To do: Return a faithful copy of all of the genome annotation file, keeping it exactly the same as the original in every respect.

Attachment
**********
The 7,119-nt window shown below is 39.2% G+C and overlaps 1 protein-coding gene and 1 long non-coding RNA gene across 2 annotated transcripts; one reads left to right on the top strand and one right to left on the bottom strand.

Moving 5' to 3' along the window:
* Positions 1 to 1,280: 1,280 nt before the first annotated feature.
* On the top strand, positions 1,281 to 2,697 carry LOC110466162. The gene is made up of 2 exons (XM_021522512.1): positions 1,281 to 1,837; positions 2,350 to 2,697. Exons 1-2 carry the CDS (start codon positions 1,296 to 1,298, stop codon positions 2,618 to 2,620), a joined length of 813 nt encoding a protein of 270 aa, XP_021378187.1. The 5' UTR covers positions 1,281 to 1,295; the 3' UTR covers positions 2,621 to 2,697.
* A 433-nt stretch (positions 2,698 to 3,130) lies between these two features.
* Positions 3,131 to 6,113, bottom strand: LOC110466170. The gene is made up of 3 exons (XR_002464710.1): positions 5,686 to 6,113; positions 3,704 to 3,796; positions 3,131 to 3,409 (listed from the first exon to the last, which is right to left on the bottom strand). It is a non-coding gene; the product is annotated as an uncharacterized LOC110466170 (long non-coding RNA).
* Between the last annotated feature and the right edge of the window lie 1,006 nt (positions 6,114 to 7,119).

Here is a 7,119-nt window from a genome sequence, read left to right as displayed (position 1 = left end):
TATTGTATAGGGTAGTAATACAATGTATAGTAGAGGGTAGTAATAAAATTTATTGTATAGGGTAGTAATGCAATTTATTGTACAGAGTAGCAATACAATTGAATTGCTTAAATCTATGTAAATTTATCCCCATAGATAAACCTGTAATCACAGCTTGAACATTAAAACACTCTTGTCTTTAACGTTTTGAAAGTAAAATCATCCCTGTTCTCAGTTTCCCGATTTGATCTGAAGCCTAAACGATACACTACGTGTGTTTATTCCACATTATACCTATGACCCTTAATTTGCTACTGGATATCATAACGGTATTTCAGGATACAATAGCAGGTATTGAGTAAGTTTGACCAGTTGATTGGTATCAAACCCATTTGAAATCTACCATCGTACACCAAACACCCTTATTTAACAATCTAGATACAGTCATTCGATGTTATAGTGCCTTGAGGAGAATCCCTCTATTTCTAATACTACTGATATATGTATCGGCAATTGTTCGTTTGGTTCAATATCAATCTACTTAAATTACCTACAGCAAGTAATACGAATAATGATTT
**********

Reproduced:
The 7,119-nt window shown below is 39.2% G+C and overlaps 1 protein-coding gene and 1 long non-coding RNA gene across 2 annotated transcripts; one reads left to right on the top strand and one right to left on the bottom strand.

Moving 5' to 3' along the window:
* Positions 1 to 1,280: 1,280 nt before the first annotated feature.
* On the top strand, positions 1,281 to 2,697 carry LOC110466162. The gene is made up of 2 exons (XM_021522512.1): positions 1,281 to 1,837; positions 2,350 to 2,697. Exons 1-2 carry the CDS (start codon positions 1,296 to 1,298, stop codon positions 2,618 to 2,620), a joined length of 813 nt encoding a protein of 270 aa, XP_021378187.1. The 5' UTR covers positions 1,281 to 1,295; the 3' UTR covers positions 2,621 to 2,697.
* A 433-nt stretch (positions 2,698 to 3,130) lies between these two features.
* Positions 3,131 to 6,113, bottom strand: LOC110466170. The gene is made up of 3 exons (XR_002464710.1): positions 5,686 to 6,113; positions 3,704 to 3,796; positions 3,131 to 3,409 (listed from the first exon to the last, which is right to left on the bottom strand). It is a non-coding gene; the product is annotated as an uncharacterized LOC110466170 (long non-coding RNA).
* Between the last annotated feature and the right edge of the window lie 1,006 nt (positions 6,114 to 7,119).

Here is a 7,119-nt window from a genome sequence, read left to right as displayed (position 1 = left end):
TATTGTATAGGGTAGTAATACAATGTATAGTAGAGGGTAGTAATAAAATTTATTGTATAGGGTAGTAATGCAATTTATTGTACAGAGTAGCAATACAATTGAATTGCTTAAATCTATGTAAATTTATCCCCATAGATAAACCTGTAATCACAGCTTGAACATTAAAACACTCTTGTCTTTAACGTTTTGAAAGTAAAATCATCCCTGTTCTCAGTTTCCCGATTTGATCTGAAGCCTAAACGATACACTACGTGTGTTTATTCCACATTATACCTATGACCCTTAATTTGCTACTGGATATCATAACGGTATTTCAGGATACAATAGCAGGTATTGAGTAAGTTTGACCAGTTGATTGGTATCAAACCCATTTGAAATCTACCATCGTACACCAAACACCCTTATTTAACAATCTAGATACAGTCATTCGATGTTATAGTGCCTTGAGGAGAATCCCTCTATTTCTAATACTACTGATATATGTATCGGCAATTGTTCGTTTGGTTCAATATCAATCTACTTAAATTACCTACAGCAAGTAATACGAATAATGATTT